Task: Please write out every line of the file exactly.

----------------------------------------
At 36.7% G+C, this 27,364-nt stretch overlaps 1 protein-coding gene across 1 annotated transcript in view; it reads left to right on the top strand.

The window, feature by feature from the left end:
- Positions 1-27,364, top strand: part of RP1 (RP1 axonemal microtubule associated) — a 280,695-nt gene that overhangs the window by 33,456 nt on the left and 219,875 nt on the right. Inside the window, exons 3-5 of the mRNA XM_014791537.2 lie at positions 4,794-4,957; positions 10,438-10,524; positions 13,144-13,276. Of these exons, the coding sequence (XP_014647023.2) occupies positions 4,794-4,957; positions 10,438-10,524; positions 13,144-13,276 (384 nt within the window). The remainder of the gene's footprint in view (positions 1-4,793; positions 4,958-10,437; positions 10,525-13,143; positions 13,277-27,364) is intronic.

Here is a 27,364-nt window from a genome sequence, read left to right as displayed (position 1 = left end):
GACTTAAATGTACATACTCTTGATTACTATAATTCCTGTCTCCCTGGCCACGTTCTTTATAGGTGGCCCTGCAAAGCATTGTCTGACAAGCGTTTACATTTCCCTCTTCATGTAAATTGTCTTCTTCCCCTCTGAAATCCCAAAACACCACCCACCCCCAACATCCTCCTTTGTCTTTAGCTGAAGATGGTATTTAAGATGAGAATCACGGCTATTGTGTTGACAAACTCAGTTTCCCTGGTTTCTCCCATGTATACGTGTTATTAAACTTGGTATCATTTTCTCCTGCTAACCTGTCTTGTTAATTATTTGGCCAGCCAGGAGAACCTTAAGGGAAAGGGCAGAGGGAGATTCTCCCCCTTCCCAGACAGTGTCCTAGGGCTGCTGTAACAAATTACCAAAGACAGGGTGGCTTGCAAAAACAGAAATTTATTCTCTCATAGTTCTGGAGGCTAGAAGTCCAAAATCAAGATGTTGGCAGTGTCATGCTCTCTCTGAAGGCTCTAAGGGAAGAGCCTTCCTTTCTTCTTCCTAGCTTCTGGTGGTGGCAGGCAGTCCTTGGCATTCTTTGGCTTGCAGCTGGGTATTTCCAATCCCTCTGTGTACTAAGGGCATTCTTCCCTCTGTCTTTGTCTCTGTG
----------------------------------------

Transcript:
At 36.7% G+C, this 27,364-nt stretch overlaps 1 protein-coding gene across 1 annotated transcript in view; it reads left to right on the top strand.

The window, feature by feature from the left end:
- Positions 1-27,364, top strand: part of RP1 (RP1 axonemal microtubule associated) — a 280,695-nt gene that overhangs the window by 33,456 nt on the left and 219,875 nt on the right. Inside the window, exons 3-5 of the mRNA XM_014791537.2 lie at positions 4,794-4,957; positions 10,438-10,524; positions 13,144-13,276. Of these exons, the coding sequence (XP_014647023.2) occupies positions 4,794-4,957; positions 10,438-10,524; positions 13,144-13,276 (384 nt within the window). The remainder of the gene's footprint in view (positions 1-4,793; positions 4,958-10,437; positions 10,525-13,143; positions 13,277-27,364) is intronic.

Here is a 27,364-nt window from a genome sequence, read left to right as displayed (position 1 = left end):
GACTTAAATGTACATACTCTTGATTACTATAATTCCTGTCTCCCTGGCCACGTTCTTTATAGGTGGCCCTGCAAAGCATTGTCTGACAAGCGTTTACATTTCCCTCTTCATGTAAATTGTCTTCTTCCCCTCTGAAATCCCAAAACACCACCCACCCCCAACATCCTCCTTTGTCTTTAGCTGAAGATGGTATTTAAGATGAGAATCACGGCTATTGTGTTGACAAACTCAGTTTCCCTGGTTTCTCCCATGTATACGTGTTATTAAACTTGGTATCATTTTCTCCTGCTAACCTGTCTTGTTAATTATTTGGCCAGCCAGGAGAACCTTAAGGGAAAGGGCAGAGGGAGATTCTCCCCCTTCCCAGACAGTGTCCTAGGGCTGCTGTAACAAATTACCAAAGACAGGGTGGCTTGCAAAAACAGAAATTTATTCTCTCATAGTTCTGGAGGCTAGAAGTCCAAAATCAAGATGTTGGCAGTGTCATGCTCTCTCTGAAGGCTCTAAGGGAAGAGCCTTCCTTTCTTCTTCCTAGCTTCTGGTGGTGGCAGGCAGTCCTTGGCATTCTTTGGCTTGCAGCTGGGTATTTCCAATCCCTCTGTGTACTAAGGGCATTCTTCCCTCTGTCTTTGTCTCTGTG